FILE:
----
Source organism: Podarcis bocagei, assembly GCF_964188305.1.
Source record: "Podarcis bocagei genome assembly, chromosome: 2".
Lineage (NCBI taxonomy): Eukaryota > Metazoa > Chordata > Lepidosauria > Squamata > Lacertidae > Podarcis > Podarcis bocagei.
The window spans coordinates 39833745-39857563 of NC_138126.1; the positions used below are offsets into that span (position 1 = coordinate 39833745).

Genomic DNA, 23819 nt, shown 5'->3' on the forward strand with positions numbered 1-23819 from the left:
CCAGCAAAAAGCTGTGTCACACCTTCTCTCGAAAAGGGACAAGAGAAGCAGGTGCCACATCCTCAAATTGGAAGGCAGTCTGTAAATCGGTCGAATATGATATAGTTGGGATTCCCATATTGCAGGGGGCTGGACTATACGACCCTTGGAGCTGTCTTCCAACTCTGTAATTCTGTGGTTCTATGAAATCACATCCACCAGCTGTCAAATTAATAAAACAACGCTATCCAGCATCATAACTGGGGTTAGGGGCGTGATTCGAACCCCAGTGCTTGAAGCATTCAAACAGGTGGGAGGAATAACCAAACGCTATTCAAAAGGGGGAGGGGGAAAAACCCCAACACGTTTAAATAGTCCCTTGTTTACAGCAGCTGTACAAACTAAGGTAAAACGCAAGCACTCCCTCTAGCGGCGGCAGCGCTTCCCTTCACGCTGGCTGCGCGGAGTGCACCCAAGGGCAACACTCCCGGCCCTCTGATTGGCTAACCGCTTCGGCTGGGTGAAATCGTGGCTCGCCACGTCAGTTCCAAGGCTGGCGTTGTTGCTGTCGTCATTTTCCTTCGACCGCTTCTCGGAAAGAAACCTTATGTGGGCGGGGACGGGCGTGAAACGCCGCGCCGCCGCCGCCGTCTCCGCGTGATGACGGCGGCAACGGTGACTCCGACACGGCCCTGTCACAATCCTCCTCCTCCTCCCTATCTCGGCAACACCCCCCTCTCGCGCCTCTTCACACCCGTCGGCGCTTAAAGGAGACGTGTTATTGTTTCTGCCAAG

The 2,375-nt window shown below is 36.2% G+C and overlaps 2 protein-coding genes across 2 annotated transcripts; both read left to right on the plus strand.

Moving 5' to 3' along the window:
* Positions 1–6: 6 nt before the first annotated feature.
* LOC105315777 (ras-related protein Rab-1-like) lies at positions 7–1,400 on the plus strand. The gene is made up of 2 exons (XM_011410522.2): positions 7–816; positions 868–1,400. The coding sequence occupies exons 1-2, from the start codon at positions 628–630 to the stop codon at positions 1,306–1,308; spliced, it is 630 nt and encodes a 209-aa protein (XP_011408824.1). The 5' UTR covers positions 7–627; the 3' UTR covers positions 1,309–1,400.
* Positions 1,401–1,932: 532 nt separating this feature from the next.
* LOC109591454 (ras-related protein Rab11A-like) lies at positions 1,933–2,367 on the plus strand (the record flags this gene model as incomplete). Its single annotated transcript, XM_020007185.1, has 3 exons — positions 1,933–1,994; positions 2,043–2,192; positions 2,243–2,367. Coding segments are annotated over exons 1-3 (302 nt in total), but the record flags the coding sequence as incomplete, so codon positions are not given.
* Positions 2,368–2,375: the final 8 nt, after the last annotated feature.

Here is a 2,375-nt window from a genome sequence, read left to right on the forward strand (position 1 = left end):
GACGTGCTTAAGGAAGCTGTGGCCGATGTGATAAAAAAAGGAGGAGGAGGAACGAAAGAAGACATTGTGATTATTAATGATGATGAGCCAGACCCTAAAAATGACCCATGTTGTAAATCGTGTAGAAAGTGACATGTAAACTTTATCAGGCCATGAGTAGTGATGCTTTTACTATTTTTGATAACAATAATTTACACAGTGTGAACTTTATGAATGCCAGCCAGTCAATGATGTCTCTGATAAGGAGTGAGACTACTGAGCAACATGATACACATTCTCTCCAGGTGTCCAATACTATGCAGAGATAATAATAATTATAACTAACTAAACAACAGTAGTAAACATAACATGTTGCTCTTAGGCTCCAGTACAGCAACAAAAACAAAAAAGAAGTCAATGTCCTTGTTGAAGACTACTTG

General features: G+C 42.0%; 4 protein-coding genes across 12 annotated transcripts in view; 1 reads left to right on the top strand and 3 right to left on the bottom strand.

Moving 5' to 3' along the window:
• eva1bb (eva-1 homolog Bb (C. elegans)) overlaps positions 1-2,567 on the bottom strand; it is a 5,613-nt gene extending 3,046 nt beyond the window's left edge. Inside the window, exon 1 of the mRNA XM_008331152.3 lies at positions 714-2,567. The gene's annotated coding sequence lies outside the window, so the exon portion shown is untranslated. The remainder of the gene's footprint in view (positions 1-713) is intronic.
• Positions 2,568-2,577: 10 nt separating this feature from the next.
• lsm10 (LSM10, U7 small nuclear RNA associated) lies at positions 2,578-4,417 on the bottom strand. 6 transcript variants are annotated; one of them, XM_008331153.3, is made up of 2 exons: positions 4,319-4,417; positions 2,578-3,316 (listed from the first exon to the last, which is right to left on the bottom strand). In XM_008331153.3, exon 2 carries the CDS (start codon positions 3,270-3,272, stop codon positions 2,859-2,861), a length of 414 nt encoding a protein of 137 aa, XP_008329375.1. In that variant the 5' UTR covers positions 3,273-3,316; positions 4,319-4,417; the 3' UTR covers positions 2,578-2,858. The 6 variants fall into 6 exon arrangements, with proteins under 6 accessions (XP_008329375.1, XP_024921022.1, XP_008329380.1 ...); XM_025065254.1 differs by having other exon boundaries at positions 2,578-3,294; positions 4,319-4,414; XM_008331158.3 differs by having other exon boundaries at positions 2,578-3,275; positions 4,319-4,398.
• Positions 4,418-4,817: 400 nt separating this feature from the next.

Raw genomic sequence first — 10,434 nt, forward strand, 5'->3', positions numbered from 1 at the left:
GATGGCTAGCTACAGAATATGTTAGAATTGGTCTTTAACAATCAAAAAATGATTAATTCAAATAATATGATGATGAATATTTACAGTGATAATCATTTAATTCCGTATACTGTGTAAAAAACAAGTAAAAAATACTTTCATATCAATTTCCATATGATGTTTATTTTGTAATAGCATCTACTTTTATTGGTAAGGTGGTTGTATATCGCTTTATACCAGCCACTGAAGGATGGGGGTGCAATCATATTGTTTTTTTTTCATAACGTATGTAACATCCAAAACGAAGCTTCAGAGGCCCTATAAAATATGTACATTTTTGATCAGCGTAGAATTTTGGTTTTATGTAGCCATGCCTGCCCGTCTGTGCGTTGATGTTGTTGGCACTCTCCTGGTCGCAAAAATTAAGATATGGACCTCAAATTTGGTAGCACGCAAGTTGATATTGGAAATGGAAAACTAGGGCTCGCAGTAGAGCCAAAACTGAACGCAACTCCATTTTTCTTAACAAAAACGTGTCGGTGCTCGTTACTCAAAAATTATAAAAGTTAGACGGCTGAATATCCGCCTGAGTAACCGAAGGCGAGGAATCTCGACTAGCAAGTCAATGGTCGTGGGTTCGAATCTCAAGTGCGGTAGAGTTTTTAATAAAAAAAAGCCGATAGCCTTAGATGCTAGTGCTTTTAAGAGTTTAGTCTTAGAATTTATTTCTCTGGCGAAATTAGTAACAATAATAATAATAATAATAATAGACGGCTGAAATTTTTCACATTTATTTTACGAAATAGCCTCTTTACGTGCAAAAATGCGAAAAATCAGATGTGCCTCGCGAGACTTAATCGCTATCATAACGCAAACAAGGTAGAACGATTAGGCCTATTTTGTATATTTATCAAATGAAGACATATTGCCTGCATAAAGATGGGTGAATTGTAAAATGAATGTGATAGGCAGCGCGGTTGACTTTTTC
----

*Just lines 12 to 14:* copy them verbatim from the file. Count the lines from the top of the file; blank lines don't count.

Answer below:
* LOC109591454 (ras-related protein Rab11A-like) lies at positions 1,933–2,367 on the plus strand (the record flags this gene model as incomplete). Its single annotated transcript, XM_020007185.1, has 3 exons — positions 1,933–1,994; positions 2,043–2,192; positions 2,243–2,367. Coding segments are annotated over exons 1-3 (302 nt in total), but the record flags the coding sequence as incomplete, so codon positions are not given.
* Positions 2,368–2,375: the final 8 nt, after the last annotated feature.

Here is a 2,375-nt window from a genome sequence, read left to right on the forward strand (position 1 = left end):